Youth of Balochistan and CPEC

Youth of Balochistan and CPEC

 By: Ejaz Magsi

Balochistan as being the largest province of Pakistan in terms of area seems economic hub and encompasses territorial importance; its much exploitative natural resources and geographically rich territory have almost fascinated every state to put a glance on this region. Almost half of states of the world consider this region as the heart and future of Pakistan. Pakistani analysts and think thanks predict the foreseeable future of the country lies in the development of Balochistan. The youth of this territorially rich region seems to be in undermining condition. Culturally, the youths of Balochistan are very rich; they view custom and traditional norms as an integral part of Baloch identity.

It is doubtless to be believed that youths of Balochistan have talent and are intellectuals. The efforts of youth who are educated have much importance in the literature of Balochistan. Most of the young graduates are deemed to be deeply interested in history. One of the reasons of being interested in history is, because in social gatherings, the legendary figures of baloch tribes who served their lives for the cause of tribal significance are repeated as one of the important narrations. For instance, Chakar and Gohram two lords of Baloch tribes, every educated and uneducated is aware about their history. Educated youths are reinforced by their company to study history. Their aspiration to history resultantly causes them to read various books related to their searches for aimed objectives. Culture of reading books generally enhances knowledge related to history and particularly makes youth mature in decision making.

Mostly, the educated youth of Balochistan seems in search for high level of government positions, such as civil services of Pakistan that have authority and power. Because of their curiosity to bureaucracy, the culture of reading seems to have become as their fashion.  Interestingly, achieving significant positions demands deep study, where educated graduates of Balochistan appear diligent to their arduous journey. Those who are backward in education because of impoverishment are known to have much interest in cultural, musical and traditional things. Uneducated individuals love their cultural identity putting on long shalwars as one of the identifications of Baloch culture.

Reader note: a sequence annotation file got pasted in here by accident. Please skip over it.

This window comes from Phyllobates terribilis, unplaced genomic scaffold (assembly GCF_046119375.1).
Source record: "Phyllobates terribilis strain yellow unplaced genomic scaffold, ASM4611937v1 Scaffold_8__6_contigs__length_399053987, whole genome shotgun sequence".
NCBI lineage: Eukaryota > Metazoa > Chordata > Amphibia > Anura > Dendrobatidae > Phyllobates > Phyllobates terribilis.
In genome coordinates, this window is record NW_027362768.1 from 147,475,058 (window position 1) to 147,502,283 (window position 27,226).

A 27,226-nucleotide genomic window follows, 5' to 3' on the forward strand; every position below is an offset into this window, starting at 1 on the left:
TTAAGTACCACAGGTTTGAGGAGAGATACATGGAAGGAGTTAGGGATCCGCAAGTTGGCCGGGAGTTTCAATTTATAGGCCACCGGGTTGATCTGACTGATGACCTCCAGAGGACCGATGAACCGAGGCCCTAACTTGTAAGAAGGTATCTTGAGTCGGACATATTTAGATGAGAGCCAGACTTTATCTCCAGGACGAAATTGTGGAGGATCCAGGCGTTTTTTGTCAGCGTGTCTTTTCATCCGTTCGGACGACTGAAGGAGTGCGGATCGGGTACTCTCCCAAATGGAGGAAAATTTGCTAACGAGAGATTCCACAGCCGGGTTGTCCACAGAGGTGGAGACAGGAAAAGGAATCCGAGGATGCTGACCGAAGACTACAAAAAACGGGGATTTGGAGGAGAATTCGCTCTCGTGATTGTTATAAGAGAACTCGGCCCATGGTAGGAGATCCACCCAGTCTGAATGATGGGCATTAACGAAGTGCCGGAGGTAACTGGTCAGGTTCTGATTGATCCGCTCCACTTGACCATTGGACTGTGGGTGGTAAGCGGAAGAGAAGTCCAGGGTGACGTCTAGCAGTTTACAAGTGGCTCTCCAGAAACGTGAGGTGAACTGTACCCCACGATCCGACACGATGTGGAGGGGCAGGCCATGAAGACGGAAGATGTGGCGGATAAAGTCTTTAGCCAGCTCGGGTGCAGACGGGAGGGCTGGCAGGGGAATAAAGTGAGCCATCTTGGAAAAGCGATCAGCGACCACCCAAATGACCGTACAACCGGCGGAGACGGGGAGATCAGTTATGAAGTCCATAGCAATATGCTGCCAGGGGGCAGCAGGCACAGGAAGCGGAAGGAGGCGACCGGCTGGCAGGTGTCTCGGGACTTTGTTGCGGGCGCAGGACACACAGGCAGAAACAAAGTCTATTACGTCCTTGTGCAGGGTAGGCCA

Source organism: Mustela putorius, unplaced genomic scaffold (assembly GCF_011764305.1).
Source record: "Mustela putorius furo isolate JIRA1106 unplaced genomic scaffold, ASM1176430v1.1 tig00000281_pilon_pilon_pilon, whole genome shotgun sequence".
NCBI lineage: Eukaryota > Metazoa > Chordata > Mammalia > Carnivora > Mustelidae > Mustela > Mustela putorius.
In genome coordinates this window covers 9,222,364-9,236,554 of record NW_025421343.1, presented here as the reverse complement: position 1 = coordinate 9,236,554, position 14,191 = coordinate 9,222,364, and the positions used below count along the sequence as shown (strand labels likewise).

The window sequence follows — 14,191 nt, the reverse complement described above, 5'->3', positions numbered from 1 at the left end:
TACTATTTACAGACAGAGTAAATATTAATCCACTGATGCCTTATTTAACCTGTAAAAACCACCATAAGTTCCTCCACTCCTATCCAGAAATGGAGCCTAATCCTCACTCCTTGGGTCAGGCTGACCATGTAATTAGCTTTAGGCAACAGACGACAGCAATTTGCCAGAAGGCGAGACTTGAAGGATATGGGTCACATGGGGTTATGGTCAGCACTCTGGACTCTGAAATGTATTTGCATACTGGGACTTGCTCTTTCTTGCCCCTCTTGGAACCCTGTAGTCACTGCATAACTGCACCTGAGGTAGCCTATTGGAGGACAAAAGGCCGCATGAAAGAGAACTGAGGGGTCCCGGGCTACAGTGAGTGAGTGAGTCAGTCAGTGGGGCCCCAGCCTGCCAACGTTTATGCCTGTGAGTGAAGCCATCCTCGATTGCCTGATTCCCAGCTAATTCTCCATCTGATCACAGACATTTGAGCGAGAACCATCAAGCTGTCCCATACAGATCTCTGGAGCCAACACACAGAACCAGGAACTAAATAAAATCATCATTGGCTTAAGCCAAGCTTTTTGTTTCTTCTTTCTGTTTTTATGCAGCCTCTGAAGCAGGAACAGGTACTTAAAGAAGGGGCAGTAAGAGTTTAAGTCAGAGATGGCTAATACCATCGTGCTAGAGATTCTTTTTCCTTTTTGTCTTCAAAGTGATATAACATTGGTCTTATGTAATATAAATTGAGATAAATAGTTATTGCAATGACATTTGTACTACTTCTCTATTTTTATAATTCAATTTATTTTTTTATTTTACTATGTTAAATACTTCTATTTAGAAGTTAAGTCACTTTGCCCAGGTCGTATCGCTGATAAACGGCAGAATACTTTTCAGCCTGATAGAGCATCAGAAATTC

The chief of army staff (COAS) General Qamar Javed Bajwa termed the youth of Balochistan as future of Pakistan urged them to spearhead their efforts in all fields to take Pakistan to the status and glory that the motherland deserves. He said due to sustained efforts, nearly 20,000 sons of Balochistan are serving in Army, including 603 officers. At this very moment, 232 cadets are undergoing training at PMA.

This is only the representation in Army; the number gets even higher when we include Baloch representation in Pakistan Air Force, Navy and other Law Enforcement Agencies. 

“Allah willing, that day is not very far, when one of you will be standing at my place and talking to the youth of this great Province.